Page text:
Similarly students with physical disabilities face damaging and incorrect stereotypes, such as that those who use a wheelchair must also have a mental disability. (Scorgie, K., Kildal, L., & Wilgosh, L., 2010) Additionally, those students with “hidden disabilities” like epilepsy or chronic pain frequently describe awkward situations in which others minimize their disability with phrases like “Well, you look fine.” (Scorgie, K., Kildal, L., & Wilgosh, L., 2010)

In Barbara Davis’s Tools for Teaching, she explains that it is important for instructors to “become aware of any biases and stereotypes [they] may have absorbed….Your attitudes and values not only influence the attitudes and values of your students, but they can affect the way you teach, particularly your assumptions about students…which can lead to unequal learning outcomes for those in your classes.” (Davis, 2010, p. 58) As a way to combat these issues, she advises that instructors treat each student as an individual and recognize the complexity of diversity.


  • A statement in your syllabus inviting students with disabilities to meet with you privately is a good step in starting a conversation with those students who need accommodations and feel comfortable approaching you about their needs. Let the student know times s/he can meet you to discuss the accommodations and how soon the student should do so. Here are two sample statements:
  • The Department of Spanish and Portuguese is committed to making educational opportunities available to all students. In order for its faculty members to properly address the needs of students who have disabilities, it is necessary that those students approach their instructors as soon as the semester starts, preferably on the first day of class. They should bring an official letter from the Opportunity Development Center (2-4705) explaining their specific needs so that their instructors are aware of them early on and can make the appropriate arrangements.
  • If you have a learning or physical disability, or if you learn best utilizing a particular method, please discuss with me how I can best accommodate your learning needs. I am committed to creating an effective learning environment for all learning styles. However, I can only do this successfully if you discuss your needs with me in advance of the quizzes, papers, and notebooks. I will maintain the confidentiality of your learning needs. If appropriate, you should contact the Equal Opportunity, Affirmative Action, and Disability Services Department to get more information on accommodating disabilities.
  • Provide an easily understood and detailed course syllabus. Make the syllabus, texts, and other materials available before registration.
  • If materials are on-line, consider colors, fonts, and formats that are easily viewed by students with low vision or a form of color blindness.
  • Clearly spell out expectations before the course begins (e.g., grading, material to be covered, due dates).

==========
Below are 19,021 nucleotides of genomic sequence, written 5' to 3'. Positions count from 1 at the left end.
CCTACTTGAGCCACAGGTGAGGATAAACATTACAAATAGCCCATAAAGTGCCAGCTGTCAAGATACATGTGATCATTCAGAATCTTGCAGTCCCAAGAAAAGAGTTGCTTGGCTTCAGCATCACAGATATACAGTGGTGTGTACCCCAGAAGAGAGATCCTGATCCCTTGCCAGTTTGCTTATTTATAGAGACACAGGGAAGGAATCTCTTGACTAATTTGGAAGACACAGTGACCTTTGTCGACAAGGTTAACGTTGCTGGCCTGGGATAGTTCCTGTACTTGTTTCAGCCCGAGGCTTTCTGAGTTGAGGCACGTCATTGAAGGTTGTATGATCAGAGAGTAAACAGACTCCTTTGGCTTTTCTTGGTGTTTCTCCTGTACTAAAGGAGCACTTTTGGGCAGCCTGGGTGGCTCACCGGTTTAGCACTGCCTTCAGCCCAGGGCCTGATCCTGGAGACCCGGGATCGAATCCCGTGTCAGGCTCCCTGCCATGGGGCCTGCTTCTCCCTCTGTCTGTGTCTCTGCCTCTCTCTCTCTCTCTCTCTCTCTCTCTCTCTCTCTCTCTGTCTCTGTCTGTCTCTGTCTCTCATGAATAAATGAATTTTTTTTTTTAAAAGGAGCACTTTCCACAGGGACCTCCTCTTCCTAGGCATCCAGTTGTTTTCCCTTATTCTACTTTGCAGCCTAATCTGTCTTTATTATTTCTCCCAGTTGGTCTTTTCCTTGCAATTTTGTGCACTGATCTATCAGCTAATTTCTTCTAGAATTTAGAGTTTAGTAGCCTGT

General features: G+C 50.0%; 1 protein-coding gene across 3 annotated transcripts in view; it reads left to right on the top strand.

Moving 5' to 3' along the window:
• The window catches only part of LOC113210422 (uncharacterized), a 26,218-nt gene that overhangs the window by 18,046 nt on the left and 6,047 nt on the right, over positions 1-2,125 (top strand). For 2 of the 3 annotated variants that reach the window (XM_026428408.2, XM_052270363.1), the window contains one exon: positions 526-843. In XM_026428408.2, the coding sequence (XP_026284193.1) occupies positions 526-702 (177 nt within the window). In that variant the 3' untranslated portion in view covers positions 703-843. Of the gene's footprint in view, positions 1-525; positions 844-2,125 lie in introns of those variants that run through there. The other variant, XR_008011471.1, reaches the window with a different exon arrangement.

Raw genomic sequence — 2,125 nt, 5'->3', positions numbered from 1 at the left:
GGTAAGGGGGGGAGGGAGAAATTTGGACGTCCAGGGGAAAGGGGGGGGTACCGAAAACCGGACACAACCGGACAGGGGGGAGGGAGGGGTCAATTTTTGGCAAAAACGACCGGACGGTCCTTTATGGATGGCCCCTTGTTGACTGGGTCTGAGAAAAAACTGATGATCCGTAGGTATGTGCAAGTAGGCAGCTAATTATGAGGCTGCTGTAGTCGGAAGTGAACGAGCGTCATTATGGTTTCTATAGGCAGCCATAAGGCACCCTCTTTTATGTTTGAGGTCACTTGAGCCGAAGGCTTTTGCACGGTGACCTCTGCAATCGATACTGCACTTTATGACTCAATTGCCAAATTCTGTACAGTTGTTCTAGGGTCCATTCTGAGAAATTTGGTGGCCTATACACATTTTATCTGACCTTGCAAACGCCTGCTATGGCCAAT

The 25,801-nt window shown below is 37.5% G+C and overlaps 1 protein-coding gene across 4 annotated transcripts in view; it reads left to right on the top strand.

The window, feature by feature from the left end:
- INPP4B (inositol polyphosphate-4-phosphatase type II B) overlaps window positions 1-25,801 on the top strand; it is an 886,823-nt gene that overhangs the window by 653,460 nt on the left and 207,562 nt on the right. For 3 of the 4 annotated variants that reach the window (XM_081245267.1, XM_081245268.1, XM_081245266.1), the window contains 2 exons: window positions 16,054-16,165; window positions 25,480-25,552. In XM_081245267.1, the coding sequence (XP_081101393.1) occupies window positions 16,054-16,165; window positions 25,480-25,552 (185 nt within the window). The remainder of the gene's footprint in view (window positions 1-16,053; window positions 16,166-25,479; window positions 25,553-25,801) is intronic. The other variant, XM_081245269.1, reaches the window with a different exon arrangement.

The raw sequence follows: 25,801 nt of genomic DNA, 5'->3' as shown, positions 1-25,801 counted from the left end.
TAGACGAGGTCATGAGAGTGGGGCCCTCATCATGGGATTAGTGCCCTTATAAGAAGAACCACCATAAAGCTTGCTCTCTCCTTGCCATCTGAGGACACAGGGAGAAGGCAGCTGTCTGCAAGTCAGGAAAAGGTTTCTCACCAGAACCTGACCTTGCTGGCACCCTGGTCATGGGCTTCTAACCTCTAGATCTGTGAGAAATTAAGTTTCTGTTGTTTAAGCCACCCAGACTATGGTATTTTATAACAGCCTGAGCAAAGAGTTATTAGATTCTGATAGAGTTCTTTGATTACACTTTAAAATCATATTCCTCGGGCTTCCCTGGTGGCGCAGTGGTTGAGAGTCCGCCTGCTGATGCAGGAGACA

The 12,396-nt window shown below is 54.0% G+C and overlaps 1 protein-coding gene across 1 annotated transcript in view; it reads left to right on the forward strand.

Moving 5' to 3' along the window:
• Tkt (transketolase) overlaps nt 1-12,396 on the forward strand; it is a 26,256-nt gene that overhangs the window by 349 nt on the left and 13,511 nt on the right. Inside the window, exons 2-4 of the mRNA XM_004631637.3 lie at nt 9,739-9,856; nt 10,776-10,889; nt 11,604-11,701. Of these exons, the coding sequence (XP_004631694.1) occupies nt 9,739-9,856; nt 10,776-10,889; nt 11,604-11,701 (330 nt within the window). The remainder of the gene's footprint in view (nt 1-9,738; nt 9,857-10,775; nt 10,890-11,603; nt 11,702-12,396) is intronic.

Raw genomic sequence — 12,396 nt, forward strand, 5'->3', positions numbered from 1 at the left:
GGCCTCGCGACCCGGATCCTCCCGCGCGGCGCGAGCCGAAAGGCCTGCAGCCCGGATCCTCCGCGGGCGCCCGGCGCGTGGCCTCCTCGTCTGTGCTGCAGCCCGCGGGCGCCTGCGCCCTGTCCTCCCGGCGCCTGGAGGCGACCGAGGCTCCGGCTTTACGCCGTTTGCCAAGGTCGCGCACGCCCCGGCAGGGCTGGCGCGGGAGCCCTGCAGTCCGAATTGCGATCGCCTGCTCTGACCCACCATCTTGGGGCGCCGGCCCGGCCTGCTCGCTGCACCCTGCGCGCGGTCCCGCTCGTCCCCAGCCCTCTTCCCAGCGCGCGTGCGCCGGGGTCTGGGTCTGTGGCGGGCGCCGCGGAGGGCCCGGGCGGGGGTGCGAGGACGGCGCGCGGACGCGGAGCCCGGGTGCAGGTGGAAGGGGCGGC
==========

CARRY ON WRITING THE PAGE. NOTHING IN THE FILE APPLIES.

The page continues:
• Make sure that all students can access your office or arrange to meet in a location that is more accessible.
  • On the first day of class, you can distribute a brief Getting to Know You questionnaire that ends with the question ‘Is there anything you’d like me to know about you?’ This invites students to privately self-disclose important challenges that may not meet the EAD accommodations requirements or that may be uncomfortable for the student to talk to you about in person upon first meeting you.
  • Don’t assume what students can or cannot do with regards to participating in classroom activities. Think of multiple ways students may be able to participate without feeling excluded. The next section on “Teaching for Inclusion” has some ideas for alternative participation.

Teaching for Inclusion: Inclusive Design

One of the common concerns instructors have about accommodations is whether they will change the nature of the course they are teaching. However, accommodations are designed to give all students equal access to learning in the classroom. When planning your course, consider the following questions (from Scott, 1998):

  • What is the purpose of the course?
  • What methods of instruction are absolutely necessary? Why?
  • What outcomes are absolutely required of all students? Why?
  • What methods of assessing student outcomes are absolutely necessary? Why?
  • What are acceptable levels of performance on these student outcome measures

Answering these questions can help you define essential requirements for you and your students. For instance, participation in lab settings is critical for many biology classes; however, is traditional class lecture the only means of delivering instruction in a humanities or social science course? Additionally, is an in-class written essay exam the only means of evaluating a student who has limited use of her hands? Could an in-person or taped oral exam accomplish the same goal? (Scott, 1998; Bourke, Strehorn, & Silver, 2000)